Inheritance Tax Threshold Provisions to be Extended to Take Account of the Family Residence Passing to Direct Descendants
The Chancellor has announced in his summer budget an increase in the nil rate band for inheritance tax. The measure will see an additional nil rate band apply to the residence of a deceased which is passed to direct descendants.
The introduction will be staggered at £100,000.00 in tax year 2017-18.
£125,000.00 for 2018-19
£150,000.00 for 2019-20
£175,000.00 for 2020-21.
It will then increase in line with the Consumer Prices Index.
It will be possible to transfer any unused nil rate band to a surviving spouse or civil partner meaning potentially a combined nil rate band of £1 million.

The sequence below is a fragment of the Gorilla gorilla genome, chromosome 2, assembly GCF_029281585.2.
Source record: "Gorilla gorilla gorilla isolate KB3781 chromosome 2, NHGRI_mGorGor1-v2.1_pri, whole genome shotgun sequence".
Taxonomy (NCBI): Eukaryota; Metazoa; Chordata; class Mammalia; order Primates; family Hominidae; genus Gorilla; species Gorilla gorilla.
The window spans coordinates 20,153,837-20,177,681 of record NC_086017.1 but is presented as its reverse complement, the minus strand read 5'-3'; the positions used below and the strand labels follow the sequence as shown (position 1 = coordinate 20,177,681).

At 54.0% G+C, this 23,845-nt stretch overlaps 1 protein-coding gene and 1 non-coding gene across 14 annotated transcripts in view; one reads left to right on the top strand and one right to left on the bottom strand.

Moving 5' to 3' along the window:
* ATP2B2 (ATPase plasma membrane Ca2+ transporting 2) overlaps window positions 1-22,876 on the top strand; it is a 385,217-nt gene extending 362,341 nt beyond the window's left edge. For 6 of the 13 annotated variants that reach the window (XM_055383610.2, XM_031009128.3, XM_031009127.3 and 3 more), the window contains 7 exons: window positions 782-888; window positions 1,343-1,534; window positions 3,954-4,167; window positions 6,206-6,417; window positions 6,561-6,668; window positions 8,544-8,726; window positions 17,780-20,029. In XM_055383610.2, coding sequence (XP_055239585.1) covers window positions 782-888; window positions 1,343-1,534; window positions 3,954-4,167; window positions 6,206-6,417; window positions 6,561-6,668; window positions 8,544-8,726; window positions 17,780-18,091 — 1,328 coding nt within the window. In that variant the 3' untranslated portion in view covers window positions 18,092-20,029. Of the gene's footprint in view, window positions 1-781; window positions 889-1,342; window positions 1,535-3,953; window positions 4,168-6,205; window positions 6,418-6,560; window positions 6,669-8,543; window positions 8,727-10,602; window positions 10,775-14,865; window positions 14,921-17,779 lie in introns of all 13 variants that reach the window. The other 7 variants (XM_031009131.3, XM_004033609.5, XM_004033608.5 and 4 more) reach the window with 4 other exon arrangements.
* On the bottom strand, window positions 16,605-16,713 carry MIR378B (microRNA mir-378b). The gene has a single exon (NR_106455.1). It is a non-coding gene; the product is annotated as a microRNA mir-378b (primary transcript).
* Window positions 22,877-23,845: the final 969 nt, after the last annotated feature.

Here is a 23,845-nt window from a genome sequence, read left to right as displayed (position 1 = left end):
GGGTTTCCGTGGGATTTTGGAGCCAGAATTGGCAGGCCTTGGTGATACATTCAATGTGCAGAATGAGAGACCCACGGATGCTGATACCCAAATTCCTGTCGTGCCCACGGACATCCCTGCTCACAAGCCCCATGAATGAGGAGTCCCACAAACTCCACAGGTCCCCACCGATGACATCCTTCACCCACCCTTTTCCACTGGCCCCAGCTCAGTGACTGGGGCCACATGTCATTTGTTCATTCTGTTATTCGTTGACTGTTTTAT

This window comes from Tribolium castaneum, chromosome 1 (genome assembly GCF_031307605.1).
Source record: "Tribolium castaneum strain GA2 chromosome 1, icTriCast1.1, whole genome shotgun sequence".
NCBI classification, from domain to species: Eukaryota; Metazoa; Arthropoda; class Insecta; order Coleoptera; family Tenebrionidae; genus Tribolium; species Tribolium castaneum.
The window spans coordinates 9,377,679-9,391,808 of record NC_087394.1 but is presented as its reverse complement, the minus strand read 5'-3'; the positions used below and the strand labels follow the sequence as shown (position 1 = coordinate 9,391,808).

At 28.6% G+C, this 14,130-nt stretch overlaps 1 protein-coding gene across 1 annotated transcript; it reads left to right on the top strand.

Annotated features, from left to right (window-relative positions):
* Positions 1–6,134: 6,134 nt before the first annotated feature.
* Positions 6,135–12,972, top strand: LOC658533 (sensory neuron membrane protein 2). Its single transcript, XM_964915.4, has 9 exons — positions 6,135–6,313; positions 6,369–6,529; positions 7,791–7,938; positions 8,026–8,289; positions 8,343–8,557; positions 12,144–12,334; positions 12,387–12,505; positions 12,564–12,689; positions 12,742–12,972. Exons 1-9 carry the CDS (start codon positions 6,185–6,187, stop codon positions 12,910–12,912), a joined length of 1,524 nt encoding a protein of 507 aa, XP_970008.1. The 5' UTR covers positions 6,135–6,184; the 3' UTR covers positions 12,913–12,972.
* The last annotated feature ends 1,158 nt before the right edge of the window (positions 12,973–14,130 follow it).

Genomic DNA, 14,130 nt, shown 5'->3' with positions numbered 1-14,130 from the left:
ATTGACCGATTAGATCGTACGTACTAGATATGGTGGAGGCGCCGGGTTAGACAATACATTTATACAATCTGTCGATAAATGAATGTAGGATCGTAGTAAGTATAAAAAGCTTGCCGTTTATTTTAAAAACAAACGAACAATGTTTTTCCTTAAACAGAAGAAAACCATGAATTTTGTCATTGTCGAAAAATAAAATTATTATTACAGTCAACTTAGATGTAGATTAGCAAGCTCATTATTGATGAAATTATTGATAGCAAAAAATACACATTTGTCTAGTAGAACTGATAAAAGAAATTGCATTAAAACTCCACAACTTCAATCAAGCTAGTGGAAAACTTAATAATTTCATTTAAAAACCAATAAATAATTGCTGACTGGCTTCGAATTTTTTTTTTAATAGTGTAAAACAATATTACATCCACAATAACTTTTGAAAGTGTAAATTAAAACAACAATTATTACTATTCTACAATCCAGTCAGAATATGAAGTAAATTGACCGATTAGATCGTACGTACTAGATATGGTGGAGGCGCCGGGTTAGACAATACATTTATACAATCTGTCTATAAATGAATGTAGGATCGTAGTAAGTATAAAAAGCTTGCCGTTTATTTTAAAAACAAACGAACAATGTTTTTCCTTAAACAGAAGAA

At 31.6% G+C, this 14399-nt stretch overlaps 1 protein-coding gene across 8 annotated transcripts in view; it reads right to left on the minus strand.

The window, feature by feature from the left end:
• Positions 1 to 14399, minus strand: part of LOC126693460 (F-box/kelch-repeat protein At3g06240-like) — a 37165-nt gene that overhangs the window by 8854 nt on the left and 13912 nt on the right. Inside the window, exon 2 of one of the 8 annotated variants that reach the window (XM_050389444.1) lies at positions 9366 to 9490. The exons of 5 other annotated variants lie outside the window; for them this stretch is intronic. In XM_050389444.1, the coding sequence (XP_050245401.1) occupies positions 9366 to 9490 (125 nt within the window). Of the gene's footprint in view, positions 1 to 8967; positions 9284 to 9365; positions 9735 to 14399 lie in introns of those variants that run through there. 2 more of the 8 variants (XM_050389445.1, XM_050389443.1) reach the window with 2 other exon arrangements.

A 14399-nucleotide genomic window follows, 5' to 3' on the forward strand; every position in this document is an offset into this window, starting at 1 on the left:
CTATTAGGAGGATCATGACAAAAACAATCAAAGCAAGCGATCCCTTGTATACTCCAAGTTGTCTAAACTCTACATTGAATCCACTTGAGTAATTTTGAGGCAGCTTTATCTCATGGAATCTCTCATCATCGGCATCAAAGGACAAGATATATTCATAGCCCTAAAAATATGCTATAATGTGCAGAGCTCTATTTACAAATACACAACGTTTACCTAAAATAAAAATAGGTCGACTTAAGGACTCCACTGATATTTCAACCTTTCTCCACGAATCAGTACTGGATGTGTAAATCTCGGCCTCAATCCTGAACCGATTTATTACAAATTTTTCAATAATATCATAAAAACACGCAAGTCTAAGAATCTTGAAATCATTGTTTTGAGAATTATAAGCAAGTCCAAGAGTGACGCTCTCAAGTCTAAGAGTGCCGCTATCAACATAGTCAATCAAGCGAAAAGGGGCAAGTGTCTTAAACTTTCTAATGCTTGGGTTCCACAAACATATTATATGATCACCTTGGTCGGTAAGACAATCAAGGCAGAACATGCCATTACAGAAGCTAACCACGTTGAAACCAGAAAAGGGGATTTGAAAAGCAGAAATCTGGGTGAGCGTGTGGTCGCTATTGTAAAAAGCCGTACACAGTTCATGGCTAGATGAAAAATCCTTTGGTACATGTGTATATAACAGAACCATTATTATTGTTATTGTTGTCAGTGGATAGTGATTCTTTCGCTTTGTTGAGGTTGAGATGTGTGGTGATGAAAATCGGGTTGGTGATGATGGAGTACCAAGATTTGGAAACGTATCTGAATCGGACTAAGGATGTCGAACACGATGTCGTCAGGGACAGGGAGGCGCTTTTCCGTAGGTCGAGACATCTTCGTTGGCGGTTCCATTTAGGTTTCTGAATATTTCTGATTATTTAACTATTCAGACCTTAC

The measure will apply to deaths after 6th April 2017.
It will not apply to gifts during lifetime which become chargeable on death, as a result of the donor dying within 7 years of the gift.
Where a deceased no longer owns a property or has downsized to a less valuable residence on or after 8thJuly 2015 that part will still attract the relief as long as that smaller residence or assets of an equivalent value is passed to a direct descendant.
The exact way this will be dealt with in practice is still to be determined.
A direct descendant includes not only children and grandchildren but also step-children, adopted children and foster children.
Large estates may not benefit as a taper threshold will apply to net estates over £2 million.
The Chancellor has also confirmed that the current nil rate band of £325,000.00 will remain in force until the end of the tax year 2020-21.